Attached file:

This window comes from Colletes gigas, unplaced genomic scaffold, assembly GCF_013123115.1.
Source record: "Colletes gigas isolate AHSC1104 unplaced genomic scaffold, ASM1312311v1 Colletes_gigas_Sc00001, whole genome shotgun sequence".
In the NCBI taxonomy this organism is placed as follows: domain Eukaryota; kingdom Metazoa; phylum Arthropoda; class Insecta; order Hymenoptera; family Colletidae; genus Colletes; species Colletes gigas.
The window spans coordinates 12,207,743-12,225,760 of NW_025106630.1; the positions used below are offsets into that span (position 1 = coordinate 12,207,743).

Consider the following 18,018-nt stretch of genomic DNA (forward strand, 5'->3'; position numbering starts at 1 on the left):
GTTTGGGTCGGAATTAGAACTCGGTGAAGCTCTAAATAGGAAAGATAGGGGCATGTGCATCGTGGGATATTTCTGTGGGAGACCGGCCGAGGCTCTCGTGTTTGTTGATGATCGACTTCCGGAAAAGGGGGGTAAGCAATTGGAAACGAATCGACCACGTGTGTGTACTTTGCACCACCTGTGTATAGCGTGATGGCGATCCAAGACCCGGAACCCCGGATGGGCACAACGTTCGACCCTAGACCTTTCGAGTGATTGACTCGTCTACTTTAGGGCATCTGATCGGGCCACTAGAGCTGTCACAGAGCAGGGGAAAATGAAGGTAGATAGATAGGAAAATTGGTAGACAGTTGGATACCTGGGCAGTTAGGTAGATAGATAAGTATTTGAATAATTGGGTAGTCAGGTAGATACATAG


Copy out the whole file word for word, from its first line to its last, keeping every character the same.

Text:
This window comes from Colletes gigas, unplaced genomic scaffold, assembly GCF_013123115.1.
Source record: "Colletes gigas isolate AHSC1104 unplaced genomic scaffold, ASM1312311v1 Colletes_gigas_Sc00001, whole genome shotgun sequence".
In the NCBI taxonomy this organism is placed as follows: domain Eukaryota; kingdom Metazoa; phylum Arthropoda; class Insecta; order Hymenoptera; family Colletidae; genus Colletes; species Colletes gigas.
The window spans coordinates 12,207,743-12,225,760 of NW_025106630.1; the positions used below are offsets into that span (position 1 = coordinate 12,207,743).

Consider the following 18,018-nt stretch of genomic DNA (forward strand, 5'->3'; position numbering starts at 1 on the left):
GTTTGGGTCGGAATTAGAACTCGGTGAAGCTCTAAATAGGAAAGATAGGGGCATGTGCATCGTGGGATATTTCTGTGGGAGACCGGCCGAGGCTCTCGTGTTTGTTGATGATCGACTTCCGGAAAAGGGGGGTAAGCAATTGGAAACGAATCGACCACGTGTGTGTACTTTGCACCACCTGTGTATAGCGTGATGGCGATCCAAGACCCGGAACCCCGGATGGGCACAACGTTCGACCCTAGACCTTTCGAGTGATTGACTCGTCTACTTTAGGGCATCTGATCGGGCCACTAGAGCTGTCACAGAGCAGGGGAAAATGAAGGTAGATAGATAGGAAAATTGGTAGACAGTTGGATACCTGGGCAGTTAGGTAGATAGATAAGTATTTGAATAATTGGGTAGTCAGGTAGATACATAG